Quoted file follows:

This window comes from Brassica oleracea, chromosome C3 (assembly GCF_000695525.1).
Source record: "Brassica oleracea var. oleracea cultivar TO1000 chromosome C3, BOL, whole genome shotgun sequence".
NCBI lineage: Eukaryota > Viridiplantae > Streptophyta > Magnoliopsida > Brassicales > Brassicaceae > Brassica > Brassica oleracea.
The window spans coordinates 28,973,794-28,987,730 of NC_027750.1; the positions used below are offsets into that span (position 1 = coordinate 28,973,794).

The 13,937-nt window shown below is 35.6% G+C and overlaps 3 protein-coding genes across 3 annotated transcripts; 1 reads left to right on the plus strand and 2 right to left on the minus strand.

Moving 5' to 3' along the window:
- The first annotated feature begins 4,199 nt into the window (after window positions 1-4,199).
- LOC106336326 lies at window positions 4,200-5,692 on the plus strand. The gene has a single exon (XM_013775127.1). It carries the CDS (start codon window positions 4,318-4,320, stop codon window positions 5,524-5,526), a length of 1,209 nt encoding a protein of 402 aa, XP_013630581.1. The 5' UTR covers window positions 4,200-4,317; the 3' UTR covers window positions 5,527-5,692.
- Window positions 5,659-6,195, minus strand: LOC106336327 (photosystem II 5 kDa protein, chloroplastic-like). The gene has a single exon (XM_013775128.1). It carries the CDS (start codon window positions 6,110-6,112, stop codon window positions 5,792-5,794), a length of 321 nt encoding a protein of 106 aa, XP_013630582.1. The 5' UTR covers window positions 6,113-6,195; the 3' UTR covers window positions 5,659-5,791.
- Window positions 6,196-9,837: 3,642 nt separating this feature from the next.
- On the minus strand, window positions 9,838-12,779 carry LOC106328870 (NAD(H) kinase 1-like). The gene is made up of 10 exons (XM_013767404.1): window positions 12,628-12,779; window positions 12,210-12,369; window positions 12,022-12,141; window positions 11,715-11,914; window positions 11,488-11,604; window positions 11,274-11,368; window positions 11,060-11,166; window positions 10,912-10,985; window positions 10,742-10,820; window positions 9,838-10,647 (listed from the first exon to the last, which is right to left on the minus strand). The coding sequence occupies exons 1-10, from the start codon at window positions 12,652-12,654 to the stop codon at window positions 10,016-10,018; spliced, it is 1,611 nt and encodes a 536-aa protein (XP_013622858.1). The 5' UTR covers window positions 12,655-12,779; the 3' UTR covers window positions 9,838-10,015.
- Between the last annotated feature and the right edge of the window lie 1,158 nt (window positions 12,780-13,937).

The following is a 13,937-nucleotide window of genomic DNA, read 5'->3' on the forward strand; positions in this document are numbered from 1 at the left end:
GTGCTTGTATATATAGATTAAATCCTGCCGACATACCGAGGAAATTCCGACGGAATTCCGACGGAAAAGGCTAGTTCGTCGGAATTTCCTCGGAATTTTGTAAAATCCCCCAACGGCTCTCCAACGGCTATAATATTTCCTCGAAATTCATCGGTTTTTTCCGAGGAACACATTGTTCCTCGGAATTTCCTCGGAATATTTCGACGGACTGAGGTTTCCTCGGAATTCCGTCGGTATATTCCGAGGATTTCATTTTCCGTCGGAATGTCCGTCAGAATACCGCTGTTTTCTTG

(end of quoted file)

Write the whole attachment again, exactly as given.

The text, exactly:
This window comes from Brassica oleracea, chromosome C3 (assembly GCF_000695525.1).
Source record: "Brassica oleracea var. oleracea cultivar TO1000 chromosome C3, BOL, whole genome shotgun sequence".
NCBI lineage: Eukaryota > Viridiplantae > Streptophyta > Magnoliopsida > Brassicales > Brassicaceae > Brassica > Brassica oleracea.
The window spans coordinates 28,973,794-28,987,730 of NC_027750.1; the positions used below are offsets into that span (position 1 = coordinate 28,973,794).

The 13,937-nt window shown below is 35.6% G+C and overlaps 3 protein-coding genes across 3 annotated transcripts; 1 reads left to right on the plus strand and 2 right to left on the minus strand.

Moving 5' to 3' along the window:
- The first annotated feature begins 4,199 nt into the window (after window positions 1-4,199).
- LOC106336326 lies at window positions 4,200-5,692 on the plus strand. The gene has a single exon (XM_013775127.1). It carries the CDS (start codon window positions 4,318-4,320, stop codon window positions 5,524-5,526), a length of 1,209 nt encoding a protein of 402 aa, XP_013630581.1. The 5' UTR covers window positions 4,200-4,317; the 3' UTR covers window positions 5,527-5,692.
- Window positions 5,659-6,195, minus strand: LOC106336327 (photosystem II 5 kDa protein, chloroplastic-like). The gene has a single exon (XM_013775128.1). It carries the CDS (start codon window positions 6,110-6,112, stop codon window positions 5,792-5,794), a length of 321 nt encoding a protein of 106 aa, XP_013630582.1. The 5' UTR covers window positions 6,113-6,195; the 3' UTR covers window positions 5,659-5,791.
- Window positions 6,196-9,837: 3,642 nt separating this feature from the next.
- On the minus strand, window positions 9,838-12,779 carry LOC106328870 (NAD(H) kinase 1-like). The gene is made up of 10 exons (XM_013767404.1): window positions 12,628-12,779; window positions 12,210-12,369; window positions 12,022-12,141; window positions 11,715-11,914; window positions 11,488-11,604; window positions 11,274-11,368; window positions 11,060-11,166; window positions 10,912-10,985; window positions 10,742-10,820; window positions 9,838-10,647 (listed from the first exon to the last, which is right to left on the minus strand). The coding sequence occupies exons 1-10, from the start codon at window positions 12,652-12,654 to the stop codon at window positions 10,016-10,018; spliced, it is 1,611 nt and encodes a 536-aa protein (XP_013622858.1). The 5' UTR covers window positions 12,655-12,779; the 3' UTR covers window positions 9,838-10,015.
- Between the last annotated feature and the right edge of the window lie 1,158 nt (window positions 12,780-13,937).

The following is a 13,937-nucleotide window of genomic DNA, read 5'->3' on the forward strand; positions in this document are numbered from 1 at the left end:
GTGCTTGTATATATAGATTAAATCCTGCCGACATACCGAGGAAATTCCGACGGAATTCCGACGGAAAAGGCTAGTTCGTCGGAATTTCCTCGGAATTTTGTAAAATCCCCCAACGGCTCTCCAACGGCTATAATATTTCCTCGAAATTCATCGGTTTTTTCCGAGGAACACATTGTTCCTCGGAATTTCCTCGGAATATTTCGACGGACTGAGGTTTCCTCGGAATTCCGTCGGTATATTCCGAGGATTTCATTTTCCGTCGGAATGTCCGTCAGAATACCGCTGTTTTCTTG